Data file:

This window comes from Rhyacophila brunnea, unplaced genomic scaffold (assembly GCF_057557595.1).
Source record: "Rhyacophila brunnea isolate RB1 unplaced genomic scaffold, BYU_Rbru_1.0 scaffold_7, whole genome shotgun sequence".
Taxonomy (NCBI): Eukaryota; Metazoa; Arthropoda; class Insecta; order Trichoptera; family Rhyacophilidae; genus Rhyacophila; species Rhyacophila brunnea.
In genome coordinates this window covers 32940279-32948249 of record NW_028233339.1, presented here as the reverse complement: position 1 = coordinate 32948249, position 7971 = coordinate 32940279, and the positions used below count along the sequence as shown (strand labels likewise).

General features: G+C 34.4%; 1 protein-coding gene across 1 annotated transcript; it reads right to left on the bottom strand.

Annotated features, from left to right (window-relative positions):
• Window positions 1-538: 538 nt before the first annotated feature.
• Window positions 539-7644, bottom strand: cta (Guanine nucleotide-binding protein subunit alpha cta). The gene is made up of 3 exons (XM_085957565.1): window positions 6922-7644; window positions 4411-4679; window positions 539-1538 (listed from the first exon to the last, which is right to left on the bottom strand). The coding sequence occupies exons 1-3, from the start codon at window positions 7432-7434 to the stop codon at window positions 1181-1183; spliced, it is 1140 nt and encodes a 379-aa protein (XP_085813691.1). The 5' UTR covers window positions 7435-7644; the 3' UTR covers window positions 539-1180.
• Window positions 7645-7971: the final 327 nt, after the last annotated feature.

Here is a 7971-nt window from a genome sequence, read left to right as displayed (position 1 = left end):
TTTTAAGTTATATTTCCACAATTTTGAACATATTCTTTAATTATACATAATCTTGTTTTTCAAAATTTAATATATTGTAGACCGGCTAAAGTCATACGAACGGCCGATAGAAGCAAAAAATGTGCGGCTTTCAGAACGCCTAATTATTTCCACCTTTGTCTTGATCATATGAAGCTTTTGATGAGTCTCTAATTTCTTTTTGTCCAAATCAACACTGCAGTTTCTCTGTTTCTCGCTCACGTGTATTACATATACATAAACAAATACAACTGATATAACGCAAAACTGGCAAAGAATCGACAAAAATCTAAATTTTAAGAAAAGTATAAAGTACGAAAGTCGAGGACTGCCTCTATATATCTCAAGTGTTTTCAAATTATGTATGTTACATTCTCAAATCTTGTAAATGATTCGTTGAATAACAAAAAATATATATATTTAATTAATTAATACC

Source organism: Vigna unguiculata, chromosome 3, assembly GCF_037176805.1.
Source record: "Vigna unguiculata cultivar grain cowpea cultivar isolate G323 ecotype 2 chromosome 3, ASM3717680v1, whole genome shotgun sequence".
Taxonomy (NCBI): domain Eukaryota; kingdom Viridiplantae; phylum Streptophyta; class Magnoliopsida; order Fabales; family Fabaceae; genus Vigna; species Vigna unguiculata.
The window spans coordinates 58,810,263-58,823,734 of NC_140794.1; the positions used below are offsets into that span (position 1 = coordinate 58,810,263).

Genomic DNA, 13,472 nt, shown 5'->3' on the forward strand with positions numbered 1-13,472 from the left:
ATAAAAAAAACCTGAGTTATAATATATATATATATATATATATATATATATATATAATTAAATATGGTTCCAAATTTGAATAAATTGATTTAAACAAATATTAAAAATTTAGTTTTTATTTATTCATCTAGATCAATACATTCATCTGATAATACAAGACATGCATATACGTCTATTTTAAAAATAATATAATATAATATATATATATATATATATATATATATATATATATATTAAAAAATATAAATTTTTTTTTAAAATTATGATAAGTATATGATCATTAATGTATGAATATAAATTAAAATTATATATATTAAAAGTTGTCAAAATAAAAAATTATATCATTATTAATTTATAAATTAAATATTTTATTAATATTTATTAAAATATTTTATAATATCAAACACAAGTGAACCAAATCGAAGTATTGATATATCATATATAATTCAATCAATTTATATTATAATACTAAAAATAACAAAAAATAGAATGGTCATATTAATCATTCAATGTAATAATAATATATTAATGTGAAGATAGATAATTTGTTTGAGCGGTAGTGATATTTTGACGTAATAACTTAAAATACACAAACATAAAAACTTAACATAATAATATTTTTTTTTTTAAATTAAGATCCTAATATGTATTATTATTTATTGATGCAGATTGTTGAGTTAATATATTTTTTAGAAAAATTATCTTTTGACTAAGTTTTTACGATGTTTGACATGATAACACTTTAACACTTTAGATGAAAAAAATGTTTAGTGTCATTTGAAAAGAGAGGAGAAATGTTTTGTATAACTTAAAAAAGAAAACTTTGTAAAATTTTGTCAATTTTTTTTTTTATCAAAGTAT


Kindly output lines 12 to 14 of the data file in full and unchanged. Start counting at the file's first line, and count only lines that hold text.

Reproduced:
Source organism: Vigna unguiculata, chromosome 3, assembly GCF_037176805.1.
Source record: "Vigna unguiculata cultivar grain cowpea cultivar isolate G323 ecotype 2 chromosome 3, ASM3717680v1, whole genome shotgun sequence".
Taxonomy (NCBI): domain Eukaryota; kingdom Viridiplantae; phylum Streptophyta; class Magnoliopsida; order Fabales; family Fabaceae; genus Vigna; species Vigna unguiculata.